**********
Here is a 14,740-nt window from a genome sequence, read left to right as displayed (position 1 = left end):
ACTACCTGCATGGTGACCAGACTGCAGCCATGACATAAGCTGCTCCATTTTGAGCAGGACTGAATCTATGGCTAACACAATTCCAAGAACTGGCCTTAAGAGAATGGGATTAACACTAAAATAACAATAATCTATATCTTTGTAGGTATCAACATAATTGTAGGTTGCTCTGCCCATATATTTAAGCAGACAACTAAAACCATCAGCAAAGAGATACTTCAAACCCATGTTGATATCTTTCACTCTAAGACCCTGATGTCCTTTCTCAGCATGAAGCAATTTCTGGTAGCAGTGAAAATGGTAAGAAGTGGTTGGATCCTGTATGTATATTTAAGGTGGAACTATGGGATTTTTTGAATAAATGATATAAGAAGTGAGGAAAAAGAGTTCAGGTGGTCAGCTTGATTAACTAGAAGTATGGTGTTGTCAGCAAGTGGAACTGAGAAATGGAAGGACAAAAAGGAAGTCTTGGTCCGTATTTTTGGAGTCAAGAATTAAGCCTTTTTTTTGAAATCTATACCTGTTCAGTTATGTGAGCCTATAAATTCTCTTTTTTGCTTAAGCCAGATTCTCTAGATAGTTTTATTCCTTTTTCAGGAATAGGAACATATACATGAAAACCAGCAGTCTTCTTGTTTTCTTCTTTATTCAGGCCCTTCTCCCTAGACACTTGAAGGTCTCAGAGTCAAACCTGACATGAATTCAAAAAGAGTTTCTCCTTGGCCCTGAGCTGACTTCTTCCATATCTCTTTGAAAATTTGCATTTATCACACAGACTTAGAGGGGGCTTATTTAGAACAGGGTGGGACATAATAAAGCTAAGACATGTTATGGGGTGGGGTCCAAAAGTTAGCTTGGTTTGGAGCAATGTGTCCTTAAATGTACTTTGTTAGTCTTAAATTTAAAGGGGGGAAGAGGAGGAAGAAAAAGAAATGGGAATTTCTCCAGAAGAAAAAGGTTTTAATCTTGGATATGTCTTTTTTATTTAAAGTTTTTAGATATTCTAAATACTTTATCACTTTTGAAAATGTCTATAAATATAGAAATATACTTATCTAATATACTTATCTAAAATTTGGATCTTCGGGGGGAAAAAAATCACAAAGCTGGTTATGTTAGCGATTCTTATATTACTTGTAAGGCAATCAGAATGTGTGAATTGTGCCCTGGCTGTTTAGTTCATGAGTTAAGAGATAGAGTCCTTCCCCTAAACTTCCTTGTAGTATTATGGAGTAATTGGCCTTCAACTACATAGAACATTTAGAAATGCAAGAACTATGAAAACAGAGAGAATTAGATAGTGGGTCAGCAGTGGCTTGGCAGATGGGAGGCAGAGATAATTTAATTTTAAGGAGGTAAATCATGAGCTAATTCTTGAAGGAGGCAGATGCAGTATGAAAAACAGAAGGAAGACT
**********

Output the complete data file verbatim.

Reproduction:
Here is a 14,740-nt window from a genome sequence, read left to right as displayed (position 1 = left end):
ACTACCTGCATGGTGACCAGACTGCAGCCATGACATAAGCTGCTCCATTTTGAGCAGGACTGAATCTATGGCTAACACAATTCCAAGAACTGGCCTTAAGAGAATGGGATTAACACTAAAATAACAATAATCTATATCTTTGTAGGTATCAACATAATTGTAGGTTGCTCTGCCCATATATTTAAGCAGACAACTAAAACCATCAGCAAAGAGATACTTCAAACCCATGTTGATATCTTTCACTCTAAGACCCTGATGTCCTTTCTCAGCATGAAGCAATTTCTGGTAGCAGTGAAAATGGTAAGAAGTGGTTGGATCCTGTATGTATATTTAAGGTGGAACTATGGGATTTTTTGAATAAATGATATAAGAAGTGAGGAAAAAGAGTTCAGGTGGTCAGCTTGATTAACTAGAAGTATGGTGTTGTCAGCAAGTGGAACTGAGAAATGGAAGGACAAAAAGGAAGTCTTGGTCCGTATTTTTGGAGTCAAGAATTAAGCCTTTTTTTTGAAATCTATACCTGTTCAGTTATGTGAGCCTATAAATTCTCTTTTTTGCTTAAGCCAGATTCTCTAGATAGTTTTATTCCTTTTTCAGGAATAGGAACATATACATGAAAACCAGCAGTCTTCTTGTTTTCTTCTTTATTCAGGCCCTTCTCCCTAGACACTTGAAGGTCTCAGAGTCAAACCTGACATGAATTCAAAAAGAGTTTCTCCTTGGCCCTGAGCTGACTTCTTCCATATCTCTTTGAAAATTTGCATTTATCACACAGACTTAGAGGGGGCTTATTTAGAACAGGGTGGGACATAATAAAGCTAAGACATGTTATGGGGTGGGGTCCAAAAGTTAGCTTGGTTTGGAGCAATGTGTCCTTAAATGTACTTTGTTAGTCTTAAATTTAAAGGGGGGAAGAGGAGGAAGAAAAAGAAATGGGAATTTCTCCAGAAGAAAAAGGTTTTAATCTTGGATATGTCTTTTTTATTTAAAGTTTTTAGATATTCTAAATACTTTATCACTTTTGAAAATGTCTATAAATATAGAAATATACTTATCTAATATACTTATCTAAAATTTGGATCTTCGGGGGGAAAAAAATCACAAAGCTGGTTATGTTAGCGATTCTTATATTACTTGTAAGGCAATCAGAATGTGTGAATTGTGCCCTGGCTGTTTAGTTCATGAGTTAAGAGATAGAGTCCTTCCCCTAAACTTCCTTGTAGTATTATGGAGTAATTGGCCTTCAACTACATAGAACATTTAGAAATGCAAGAACTATGAAAACAGAGAGAATTAGATAGTGGGTCAGCAGTGGCTTGGCAGATGGGAGGCAGAGATAATTTAATTTTAAGGAGGTAAATCATGAGCTAATTCTTGAAGGAGGCAGATGCAGTATGAAAAACAGAAGGAAGACT